IRAS Galaxies with the Coldest Far-Infrared Colors

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Session 77 -- Spirals II
Display presentation, Wednesday, 11, 1995, 9:20am - 6:30pm

[77.07] IRAS Galaxies with the Coldest Far-Infrared Colors

Nanyao Y. Lu, G. Helou and L. Hermans (IPAC/Caltech)

While IRAS data have triggered many studies on IR bright galaxies with warm far-infrared (FIR) colors of $r(60,100) \equiv f(60\mu{\rm m})/ f(100\mu{\rm m}) > 0.3$, little attention has gone to galaxies with cold FIR colors, say, $r(60,100) < 0.25$ (roughly $T_{\rm dust} < 26$K), except for one or two very nearby galaxies (e.g., M31 with $r[60,100] \approx 0.18$). Spiral galaxies with very cold global dust temperatures may be unique cases of normal galaxies caught in an extremely quiescent phase of their evolution, and are just as critical as starburst galaxies in gaining an unbiased insight into galaxy evolution processes.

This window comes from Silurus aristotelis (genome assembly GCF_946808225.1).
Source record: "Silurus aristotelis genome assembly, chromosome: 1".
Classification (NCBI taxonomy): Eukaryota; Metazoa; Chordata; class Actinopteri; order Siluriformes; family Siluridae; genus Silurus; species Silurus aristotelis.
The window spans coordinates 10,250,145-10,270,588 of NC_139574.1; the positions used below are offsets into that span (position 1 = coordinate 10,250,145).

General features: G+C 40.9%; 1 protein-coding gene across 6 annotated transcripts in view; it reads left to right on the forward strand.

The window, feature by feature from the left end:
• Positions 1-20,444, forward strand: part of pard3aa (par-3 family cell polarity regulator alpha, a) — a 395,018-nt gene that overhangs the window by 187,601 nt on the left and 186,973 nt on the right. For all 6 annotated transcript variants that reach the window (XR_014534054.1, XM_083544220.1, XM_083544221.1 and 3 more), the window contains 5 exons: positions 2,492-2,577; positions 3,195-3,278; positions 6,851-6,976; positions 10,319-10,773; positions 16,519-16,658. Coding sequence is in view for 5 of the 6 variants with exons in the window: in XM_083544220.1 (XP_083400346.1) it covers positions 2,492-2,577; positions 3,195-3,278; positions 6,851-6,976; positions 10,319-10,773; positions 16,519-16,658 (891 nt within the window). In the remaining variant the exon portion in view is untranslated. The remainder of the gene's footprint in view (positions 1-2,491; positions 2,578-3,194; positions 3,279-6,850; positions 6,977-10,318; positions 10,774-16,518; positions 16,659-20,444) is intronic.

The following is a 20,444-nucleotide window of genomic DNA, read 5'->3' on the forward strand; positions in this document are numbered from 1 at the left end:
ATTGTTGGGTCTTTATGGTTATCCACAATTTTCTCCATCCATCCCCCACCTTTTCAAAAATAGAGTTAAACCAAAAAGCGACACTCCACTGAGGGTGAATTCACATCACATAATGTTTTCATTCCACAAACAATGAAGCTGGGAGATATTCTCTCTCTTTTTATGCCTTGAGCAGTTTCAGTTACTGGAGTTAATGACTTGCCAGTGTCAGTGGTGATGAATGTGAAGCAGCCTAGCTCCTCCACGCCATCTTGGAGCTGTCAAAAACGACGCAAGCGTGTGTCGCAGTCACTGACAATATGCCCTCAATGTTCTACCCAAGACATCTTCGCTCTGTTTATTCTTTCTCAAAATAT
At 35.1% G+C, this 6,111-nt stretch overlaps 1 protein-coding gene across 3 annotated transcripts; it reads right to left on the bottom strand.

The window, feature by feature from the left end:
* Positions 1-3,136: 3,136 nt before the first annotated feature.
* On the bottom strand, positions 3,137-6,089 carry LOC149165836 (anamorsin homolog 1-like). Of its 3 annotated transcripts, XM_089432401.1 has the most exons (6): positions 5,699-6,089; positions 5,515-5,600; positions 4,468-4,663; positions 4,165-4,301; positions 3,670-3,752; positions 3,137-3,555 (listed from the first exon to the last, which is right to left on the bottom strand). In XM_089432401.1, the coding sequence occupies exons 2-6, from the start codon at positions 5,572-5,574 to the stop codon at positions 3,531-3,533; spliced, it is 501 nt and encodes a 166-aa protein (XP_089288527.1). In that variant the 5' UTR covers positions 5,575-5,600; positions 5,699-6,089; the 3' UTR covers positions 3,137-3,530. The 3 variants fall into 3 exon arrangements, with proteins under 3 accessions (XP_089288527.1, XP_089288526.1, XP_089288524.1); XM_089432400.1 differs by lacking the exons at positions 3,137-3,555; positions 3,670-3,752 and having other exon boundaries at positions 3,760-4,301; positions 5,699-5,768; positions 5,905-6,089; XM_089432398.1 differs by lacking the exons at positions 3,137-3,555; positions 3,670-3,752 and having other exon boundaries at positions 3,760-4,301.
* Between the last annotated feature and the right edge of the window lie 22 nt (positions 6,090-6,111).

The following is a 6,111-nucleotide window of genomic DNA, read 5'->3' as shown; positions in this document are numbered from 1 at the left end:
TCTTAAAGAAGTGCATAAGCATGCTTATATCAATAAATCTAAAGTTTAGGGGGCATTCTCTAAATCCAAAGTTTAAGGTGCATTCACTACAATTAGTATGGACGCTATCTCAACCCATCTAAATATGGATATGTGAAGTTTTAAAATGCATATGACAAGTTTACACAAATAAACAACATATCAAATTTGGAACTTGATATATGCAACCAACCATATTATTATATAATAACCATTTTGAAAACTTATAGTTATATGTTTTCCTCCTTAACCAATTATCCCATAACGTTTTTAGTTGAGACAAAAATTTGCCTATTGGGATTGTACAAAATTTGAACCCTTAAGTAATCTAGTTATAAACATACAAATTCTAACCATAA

We have selected a sample of 147 galaxies from among over 60,000 galaxies in IRAS FSC using $r(60,100) < 0.25$ based on FSC flux densities. Co-added IRAS fluxes were obtained for each sample source in order to correct for IRAS beam effect, optical and radio data were collected from the literature for comparisons with FIR-warm galaxies, and H$\alpha$ imaging photometry was measured on a subset of 13 galaxies. Based on these data, we have the following statistical results: (1) The luminosity-weighted spatial extent of the FIR emission in these FIR-cold galaxies is much larger than that of FIR-warm galaxies. As a result, the FSC underestimates $r(60,100)$ by $0.3$ on average and only 47 sample galaxies actually have ($0.1 <$) $r(60,100) < 0.25$. (2) Most FIR-cold galaxies are spirals of types Sab to Scd with fairly normal optical luminosities and HI masses ($10^9$ to $10^{10.5}M_{\odot}$), suggesting that they must have experienced a more vigorous star-forming period in the past and that they may not lack the raw material for active star formation. (3) As $r(60,100)$ decreases from $0.35$ to $\sim 0.15$, the apparent distribution of H$\alpha$ emission tends to transfer from a regular spiral pattern to a less regular or ring-like structure. Below $r(60,100) \sim 0.25$, the observed FIR flux tends to exceed what the H$\alpha$ flux would predict from a correlation between these two fluxes for FIR-warm galaxies. This suggests not only a very low current star-forming rate in these galaxies, but also a heating source additional to that associated with the current star formation.

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